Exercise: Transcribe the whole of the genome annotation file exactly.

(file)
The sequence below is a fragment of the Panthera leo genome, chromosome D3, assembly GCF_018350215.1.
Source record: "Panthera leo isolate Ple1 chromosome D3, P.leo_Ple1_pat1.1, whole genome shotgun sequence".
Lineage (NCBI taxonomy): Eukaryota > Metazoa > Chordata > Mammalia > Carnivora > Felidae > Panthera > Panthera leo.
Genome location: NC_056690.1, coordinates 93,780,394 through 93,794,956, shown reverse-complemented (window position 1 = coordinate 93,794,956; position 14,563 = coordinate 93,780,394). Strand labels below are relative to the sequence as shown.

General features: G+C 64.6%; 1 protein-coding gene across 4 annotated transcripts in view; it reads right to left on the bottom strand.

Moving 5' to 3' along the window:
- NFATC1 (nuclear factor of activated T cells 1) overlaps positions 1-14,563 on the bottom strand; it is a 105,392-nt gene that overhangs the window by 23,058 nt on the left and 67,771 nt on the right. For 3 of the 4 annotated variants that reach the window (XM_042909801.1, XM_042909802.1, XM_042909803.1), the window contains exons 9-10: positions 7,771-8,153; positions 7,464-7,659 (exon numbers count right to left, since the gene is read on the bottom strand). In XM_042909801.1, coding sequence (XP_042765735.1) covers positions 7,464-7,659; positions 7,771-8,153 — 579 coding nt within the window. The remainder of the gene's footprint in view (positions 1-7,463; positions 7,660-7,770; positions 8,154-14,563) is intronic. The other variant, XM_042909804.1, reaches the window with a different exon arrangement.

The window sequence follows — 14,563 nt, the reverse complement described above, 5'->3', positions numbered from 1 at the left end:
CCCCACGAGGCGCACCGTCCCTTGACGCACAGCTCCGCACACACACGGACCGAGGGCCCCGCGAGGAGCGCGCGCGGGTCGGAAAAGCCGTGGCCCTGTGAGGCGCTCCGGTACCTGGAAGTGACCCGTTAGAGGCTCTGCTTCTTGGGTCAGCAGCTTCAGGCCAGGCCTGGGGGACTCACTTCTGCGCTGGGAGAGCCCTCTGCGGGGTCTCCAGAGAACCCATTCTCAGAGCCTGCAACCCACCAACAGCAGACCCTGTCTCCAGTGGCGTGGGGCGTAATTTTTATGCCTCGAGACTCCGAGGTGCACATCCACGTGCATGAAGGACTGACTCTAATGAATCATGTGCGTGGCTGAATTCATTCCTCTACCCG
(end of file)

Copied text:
The sequence below is a fragment of the Panthera leo genome, chromosome D3, assembly GCF_018350215.1.
Source record: "Panthera leo isolate Ple1 chromosome D3, P.leo_Ple1_pat1.1, whole genome shotgun sequence".
Lineage (NCBI taxonomy): Eukaryota > Metazoa > Chordata > Mammalia > Carnivora > Felidae > Panthera > Panthera leo.
Genome location: NC_056690.1, coordinates 93,780,394 through 93,794,956, shown reverse-complemented (window position 1 = coordinate 93,794,956; position 14,563 = coordinate 93,780,394). Strand labels below are relative to the sequence as shown.

General features: G+C 64.6%; 1 protein-coding gene across 4 annotated transcripts in view; it reads right to left on the bottom strand.

Moving 5' to 3' along the window:
- NFATC1 (nuclear factor of activated T cells 1) overlaps positions 1-14,563 on the bottom strand; it is a 105,392-nt gene that overhangs the window by 23,058 nt on the left and 67,771 nt on the right. For 3 of the 4 annotated variants that reach the window (XM_042909801.1, XM_042909802.1, XM_042909803.1), the window contains exons 9-10: positions 7,771-8,153; positions 7,464-7,659 (exon numbers count right to left, since the gene is read on the bottom strand). In XM_042909801.1, coding sequence (XP_042765735.1) covers positions 7,464-7,659; positions 7,771-8,153 — 579 coding nt within the window. The remainder of the gene's footprint in view (positions 1-7,463; positions 7,660-7,770; positions 8,154-14,563) is intronic. The other variant, XM_042909804.1, reaches the window with a different exon arrangement.

The window sequence follows — 14,563 nt, the reverse complement described above, 5'->3', positions numbered from 1 at the left end:
CCCCACGAGGCGCACCGTCCCTTGACGCACAGCTCCGCACACACACGGACCGAGGGCCCCGCGAGGAGCGCGCGCGGGTCGGAAAAGCCGTGGCCCTGTGAGGCGCTCCGGTACCTGGAAGTGACCCGTTAGAGGCTCTGCTTCTTGGGTCAGCAGCTTCAGGCCAGGCCTGGGGGACTCACTTCTGCGCTGGGAGAGCCCTCTGCGGGGTCTCCAGAGAACCCATTCTCAGAGCCTGCAACCCACCAACAGCAGACCCTGTCTCCAGTGGCGTGGGGCGTAATTTTTATGCCTCGAGACTCCGAGGTGCACATCCACGTGCATGAAGGACTGACTCTAATGAATCATGTGCGTGGCTGAATTCATTCCTCTACCCG